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Dustin's Review
Learn more about this film on IMDb!The Bourne Ultimatum  (2007)
2 Stars
Directed by Paul Greengrass
Cast: Matt Damon, Julia Stiles, David Strathairn, Joan Allen, Scott Glenn, Paddy Considine, Edgar Ramirez, Albert Finney, Tom Gallop, Corey Johnson, Daniel Bruhl, Joey Ansah, Colin Stinton
2007 – 114 minutes
Rated: Rated PG-13 (for violence).
Reviewed by Dustin Putman, August 1, 2007.
"The Bourne Ultimatum" is the third and purportedly final entry in a series that has been very loosely based on the novels by Robert Ludlum. It's a tighter, more involving film than 2004's "The Bourne Supremacy," but still not quite at the level of 2002's more character-rich "The Bourne Identity." Though this latest picture does not add up to as much as the setup warrants, director Paul Greengrass (2006's "United 93") is an expert at shooting taut, adrenaline-fueled, and most importantly coherent action scenes. It's a specified talent that serves him well here: "The Bourne Ultimatum" is as close as one can get to making a nonstop, two-hour chase flick.

Amnesiac former assassin Jason Bourne (Matt Damon) is back, three years removed from the painful death of his girlfriend Marie and edging slowly but surely to uncovering who he once was and what led him to the torturous experiments his mind keeps flashing back to. When power-hungry CIA operations director Noah Vosen (David Strathairn) sends out the order to snuff out Bourne and anyone connected to him, Jason must elude those that want him dead as he presses forward with his own self-discovery mission. He's at least got a few people on his side this time: CIA investigator Pamela Landy (Joan Allen) doesn't like Noah's crooked work ethic one bit and attempts a plan of recourse, while agent Nicky Parsons (Julia Stiles) comes to his aid with a newfound empathy for what he is going through.

"The Bourne Ultimatum" was written by Tony Gilroy (2000's "Proof of Life"), Scott Z. Burns and George Nolfi (2006's "The Sentinel"), a study in storytelling economy where the screenplay's total dialogue could almost be jotted down on a bar napkin. Protagonist Jason Bourne is an especially light talker, but he doesn't have a lot of time for chit-chat anyway, what with the constant pressure of always literally being on the run. Matt Damon (2006's "The Departed") fits the persona of Jason Bourne every few years like a well-worn sweater; he's fantastic in the role, particularly when it comes to the physical demands, but said part's lack of growth does put a damper on how far Damon is capable of taking it.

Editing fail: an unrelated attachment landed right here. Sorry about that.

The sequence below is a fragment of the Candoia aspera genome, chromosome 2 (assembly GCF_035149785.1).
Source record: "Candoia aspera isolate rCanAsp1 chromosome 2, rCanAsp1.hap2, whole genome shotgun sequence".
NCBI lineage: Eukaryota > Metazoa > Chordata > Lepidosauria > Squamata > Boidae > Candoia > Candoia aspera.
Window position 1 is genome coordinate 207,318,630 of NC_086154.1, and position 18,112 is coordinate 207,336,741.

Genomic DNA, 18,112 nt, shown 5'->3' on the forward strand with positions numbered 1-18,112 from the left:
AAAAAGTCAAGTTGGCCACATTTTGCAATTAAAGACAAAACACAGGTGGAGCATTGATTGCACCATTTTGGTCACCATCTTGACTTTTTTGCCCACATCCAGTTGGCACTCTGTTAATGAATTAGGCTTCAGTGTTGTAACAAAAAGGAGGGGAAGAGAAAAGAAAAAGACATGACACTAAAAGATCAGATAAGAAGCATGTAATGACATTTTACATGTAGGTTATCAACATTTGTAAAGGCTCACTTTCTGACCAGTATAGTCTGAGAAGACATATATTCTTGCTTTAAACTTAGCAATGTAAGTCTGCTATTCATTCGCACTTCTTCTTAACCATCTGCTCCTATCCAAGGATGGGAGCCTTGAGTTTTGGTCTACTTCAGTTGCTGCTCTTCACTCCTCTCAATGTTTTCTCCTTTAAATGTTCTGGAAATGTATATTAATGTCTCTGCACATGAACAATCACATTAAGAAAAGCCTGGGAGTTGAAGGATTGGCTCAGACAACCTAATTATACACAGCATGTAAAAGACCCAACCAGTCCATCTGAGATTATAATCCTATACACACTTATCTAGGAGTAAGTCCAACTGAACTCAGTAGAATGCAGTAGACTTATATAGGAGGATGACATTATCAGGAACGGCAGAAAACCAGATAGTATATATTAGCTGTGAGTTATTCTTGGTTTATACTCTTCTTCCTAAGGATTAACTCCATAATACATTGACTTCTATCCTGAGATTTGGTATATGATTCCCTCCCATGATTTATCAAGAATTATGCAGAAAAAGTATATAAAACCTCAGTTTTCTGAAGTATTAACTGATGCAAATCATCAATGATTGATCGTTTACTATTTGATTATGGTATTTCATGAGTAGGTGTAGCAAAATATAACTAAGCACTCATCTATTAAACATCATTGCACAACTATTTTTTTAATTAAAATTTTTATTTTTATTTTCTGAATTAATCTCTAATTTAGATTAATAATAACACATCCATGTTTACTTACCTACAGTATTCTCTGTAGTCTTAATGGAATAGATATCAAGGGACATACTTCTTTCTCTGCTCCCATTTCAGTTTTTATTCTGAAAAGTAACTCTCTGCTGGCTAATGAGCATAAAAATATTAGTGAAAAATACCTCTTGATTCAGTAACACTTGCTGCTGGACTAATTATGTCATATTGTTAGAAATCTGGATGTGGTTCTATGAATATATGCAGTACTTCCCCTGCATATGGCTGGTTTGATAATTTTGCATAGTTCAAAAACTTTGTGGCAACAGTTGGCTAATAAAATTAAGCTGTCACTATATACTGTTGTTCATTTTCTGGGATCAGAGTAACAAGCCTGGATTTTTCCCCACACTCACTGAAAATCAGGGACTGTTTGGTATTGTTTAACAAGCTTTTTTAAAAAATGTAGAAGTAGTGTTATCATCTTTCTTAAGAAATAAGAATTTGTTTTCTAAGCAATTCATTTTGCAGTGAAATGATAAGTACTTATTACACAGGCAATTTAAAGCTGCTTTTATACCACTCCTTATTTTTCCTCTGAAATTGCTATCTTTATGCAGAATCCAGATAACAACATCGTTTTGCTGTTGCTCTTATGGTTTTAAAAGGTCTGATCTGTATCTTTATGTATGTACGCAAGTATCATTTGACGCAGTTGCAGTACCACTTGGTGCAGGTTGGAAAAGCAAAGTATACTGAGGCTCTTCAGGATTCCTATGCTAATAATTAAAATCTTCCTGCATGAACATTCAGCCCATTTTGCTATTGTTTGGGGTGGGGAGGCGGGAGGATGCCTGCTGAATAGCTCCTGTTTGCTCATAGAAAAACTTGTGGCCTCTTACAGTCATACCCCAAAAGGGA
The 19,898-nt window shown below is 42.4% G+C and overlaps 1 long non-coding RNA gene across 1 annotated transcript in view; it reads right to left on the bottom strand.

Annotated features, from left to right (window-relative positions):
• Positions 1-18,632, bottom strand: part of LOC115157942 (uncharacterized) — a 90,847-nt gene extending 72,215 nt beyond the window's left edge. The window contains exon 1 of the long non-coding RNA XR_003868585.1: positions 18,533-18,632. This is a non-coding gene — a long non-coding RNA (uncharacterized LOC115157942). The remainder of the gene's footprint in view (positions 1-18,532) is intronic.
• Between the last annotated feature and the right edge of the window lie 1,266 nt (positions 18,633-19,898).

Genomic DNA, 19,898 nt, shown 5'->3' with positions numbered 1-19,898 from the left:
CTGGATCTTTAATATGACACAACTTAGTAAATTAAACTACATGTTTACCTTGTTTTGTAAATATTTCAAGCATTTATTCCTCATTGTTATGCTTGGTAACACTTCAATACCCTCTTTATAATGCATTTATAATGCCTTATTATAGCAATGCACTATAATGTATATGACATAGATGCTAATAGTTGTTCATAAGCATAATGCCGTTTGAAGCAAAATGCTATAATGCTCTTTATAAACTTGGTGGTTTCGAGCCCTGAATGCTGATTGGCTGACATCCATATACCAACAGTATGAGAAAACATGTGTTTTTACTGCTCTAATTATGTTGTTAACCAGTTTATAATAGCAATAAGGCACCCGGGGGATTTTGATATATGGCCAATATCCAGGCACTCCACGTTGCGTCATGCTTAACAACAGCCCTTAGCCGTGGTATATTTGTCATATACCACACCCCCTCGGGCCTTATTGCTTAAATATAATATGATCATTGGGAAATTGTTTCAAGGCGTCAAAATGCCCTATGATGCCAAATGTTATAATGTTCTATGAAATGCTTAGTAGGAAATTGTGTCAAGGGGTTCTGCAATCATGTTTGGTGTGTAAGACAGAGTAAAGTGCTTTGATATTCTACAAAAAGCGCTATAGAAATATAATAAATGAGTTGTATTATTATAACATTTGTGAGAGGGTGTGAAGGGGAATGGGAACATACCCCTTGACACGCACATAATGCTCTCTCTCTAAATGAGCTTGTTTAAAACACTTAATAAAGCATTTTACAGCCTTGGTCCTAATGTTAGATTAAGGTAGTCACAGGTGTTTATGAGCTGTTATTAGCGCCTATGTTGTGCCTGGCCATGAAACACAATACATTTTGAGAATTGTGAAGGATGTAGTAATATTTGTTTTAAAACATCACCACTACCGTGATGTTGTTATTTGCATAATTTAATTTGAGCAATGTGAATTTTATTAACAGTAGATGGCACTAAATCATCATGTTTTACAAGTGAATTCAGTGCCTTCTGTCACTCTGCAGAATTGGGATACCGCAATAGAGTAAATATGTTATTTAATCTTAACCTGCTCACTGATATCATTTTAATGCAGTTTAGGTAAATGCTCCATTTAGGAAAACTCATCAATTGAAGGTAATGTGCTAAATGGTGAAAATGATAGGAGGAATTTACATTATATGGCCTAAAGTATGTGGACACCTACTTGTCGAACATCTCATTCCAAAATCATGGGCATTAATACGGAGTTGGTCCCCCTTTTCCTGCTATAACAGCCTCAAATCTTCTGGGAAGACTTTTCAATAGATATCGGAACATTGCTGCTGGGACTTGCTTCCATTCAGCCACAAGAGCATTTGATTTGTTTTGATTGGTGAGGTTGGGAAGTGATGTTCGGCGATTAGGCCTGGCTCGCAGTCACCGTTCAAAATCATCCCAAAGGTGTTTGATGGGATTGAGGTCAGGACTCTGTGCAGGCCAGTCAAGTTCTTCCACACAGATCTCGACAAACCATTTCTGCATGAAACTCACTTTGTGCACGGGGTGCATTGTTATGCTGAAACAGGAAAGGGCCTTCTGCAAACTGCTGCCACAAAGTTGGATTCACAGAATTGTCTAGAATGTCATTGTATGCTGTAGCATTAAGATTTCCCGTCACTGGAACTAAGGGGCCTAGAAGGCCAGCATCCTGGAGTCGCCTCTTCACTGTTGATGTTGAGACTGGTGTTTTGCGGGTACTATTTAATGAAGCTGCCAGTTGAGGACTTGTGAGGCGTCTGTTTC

The rest of the characters are used in an obligatory fashion. David Strathairn (2007's "Fracture") strikes one note as rotten-to-the-core CIA director Noah Vosen, himself a thinly disguised stand-in for several top politicians that will go unnamed. Joan Allen (2005's "The Upside of Anger") is memorable if underutilized as returnee Pamela Landy, now a growing ally of Bourne's despite having never come face-to-face with him. Also making an encore appearance is Julia Stiles (2006's "The Omen"), her role as Nicky Parsons beefed up significantly from the previous films. Stiles is a welcome face, but one senses the motives of her character were left on the cutting-room floor; there are a lot of suggestions early on that she has something crucial to tell Jason about his past—"You really don't remember, do you?" she says in one scene before they are interrupted—but this is abruptly dropped and no revelation ever comes. Because of this, Nicky's very participation is superfluous and it's more than a little confusing why she is suddenly putting her own life on the line to help him.

If "The Bourne Ultimatum" is left wanting in substance, the film makes up for it in pure energy. Relying on complicated stunt work over computer-generated effects, gritty handheld cinematography by Oliver Wood (2005's "Fantastic Four"), and masterful editing by Christopher Rouse (2006's "Eight Below"), the action and slow-burn tension pulses throughout and rarely lets up. The noteworthy set-pieces come fast—i.e. one set at the Waterloo train station in London, a high-octane car chase through the New York streets that gives the recent "Live Free or Die Hard" a run for its money—but the highlight is easily a silent, twenty-minute, three-way game of cat-and-mouse between Jason, Nicky and Agent Desh (Joey Ansah) through a Moroccan maze of buildings, alleyways, and rooftops. This segment all by itself is singularly brilliant in its fluid escalation of suspense and intrigue. The surrounding ninety minutes are good enough to satisfy action buffs and fans of the series—it really is well-mounted for its genre—but that sequence hints at how much better the picture might have been. As a franchise ender, "The Bourne Ultimatum" is solid but not overwhelming. If another sequel does happen to be made in the future, Jason could afford to be given a little more meat and complexity.
© 2007 by Dustin Putman
Dustin Putman